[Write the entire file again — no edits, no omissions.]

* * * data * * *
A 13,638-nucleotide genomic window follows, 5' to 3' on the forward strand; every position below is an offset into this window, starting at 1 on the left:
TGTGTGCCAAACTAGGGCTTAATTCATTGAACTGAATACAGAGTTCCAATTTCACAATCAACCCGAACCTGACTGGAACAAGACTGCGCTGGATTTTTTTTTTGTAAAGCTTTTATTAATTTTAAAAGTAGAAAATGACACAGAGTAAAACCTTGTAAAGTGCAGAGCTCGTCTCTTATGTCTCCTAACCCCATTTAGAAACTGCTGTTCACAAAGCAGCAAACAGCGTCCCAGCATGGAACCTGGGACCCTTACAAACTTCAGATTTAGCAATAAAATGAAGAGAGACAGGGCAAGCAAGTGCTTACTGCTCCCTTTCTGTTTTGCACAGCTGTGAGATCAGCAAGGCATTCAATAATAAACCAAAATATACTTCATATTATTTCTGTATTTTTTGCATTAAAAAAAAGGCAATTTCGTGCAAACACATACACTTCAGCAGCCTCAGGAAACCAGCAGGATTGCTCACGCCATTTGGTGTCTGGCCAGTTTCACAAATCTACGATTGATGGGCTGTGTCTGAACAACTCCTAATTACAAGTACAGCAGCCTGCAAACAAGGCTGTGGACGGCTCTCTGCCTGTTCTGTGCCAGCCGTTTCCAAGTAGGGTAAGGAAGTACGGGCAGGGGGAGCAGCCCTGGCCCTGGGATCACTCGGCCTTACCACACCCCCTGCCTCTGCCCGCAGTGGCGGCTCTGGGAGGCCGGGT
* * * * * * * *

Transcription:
A 13,638-nucleotide genomic window follows, 5' to 3' on the forward strand; every position below is an offset into this window, starting at 1 on the left:
TGTGTGCCAAACTAGGGCTTAATTCATTGAACTGAATACAGAGTTCCAATTTCACAATCAACCCGAACCTGACTGGAACAAGACTGCGCTGGATTTTTTTTTTGTAAAGCTTTTATTAATTTTAAAAGTAGAAAATGACACAGAGTAAAACCTTGTAAAGTGCAGAGCTCGTCTCTTATGTCTCCTAACCCCATTTAGAAACTGCTGTTCACAAAGCAGCAAACAGCGTCCCAGCATGGAACCTGGGACCCTTACAAACTTCAGATTTAGCAATAAAATGAAGAGAGACAGGGCAAGCAAGTGCTTACTGCTCCCTTTCTGTTTTGCACAGCTGTGAGATCAGCAAGGCATTCAATAATAAACCAAAATATACTTCATATTATTTCTGTATTTTTTGCATTAAAAAAAAGGCAATTTCGTGCAAACACATACACTTCAGCAGCCTCAGGAAACCAGCAGGATTGCTCACGCCATTTGGTGTCTGGCCAGTTTCACAAATCTACGATTGATGGGCTGTGTCTGAACAACTCCTAATTACAAGTACAGCAGCCTGCAAACAAGGCTGTGGACGGCTCTCTGCCTGTTCTGTGCCAGCCGTTTCCAAGTAGGGTAAGGAAGTACGGGCAGGGGGAGCAGCCCTGGCCCTGGGATCACTCGGCCTTACCACACCCCCTGCCTCTGCCCGCAGTGGCGGCTCTGGGAGGCCGGGT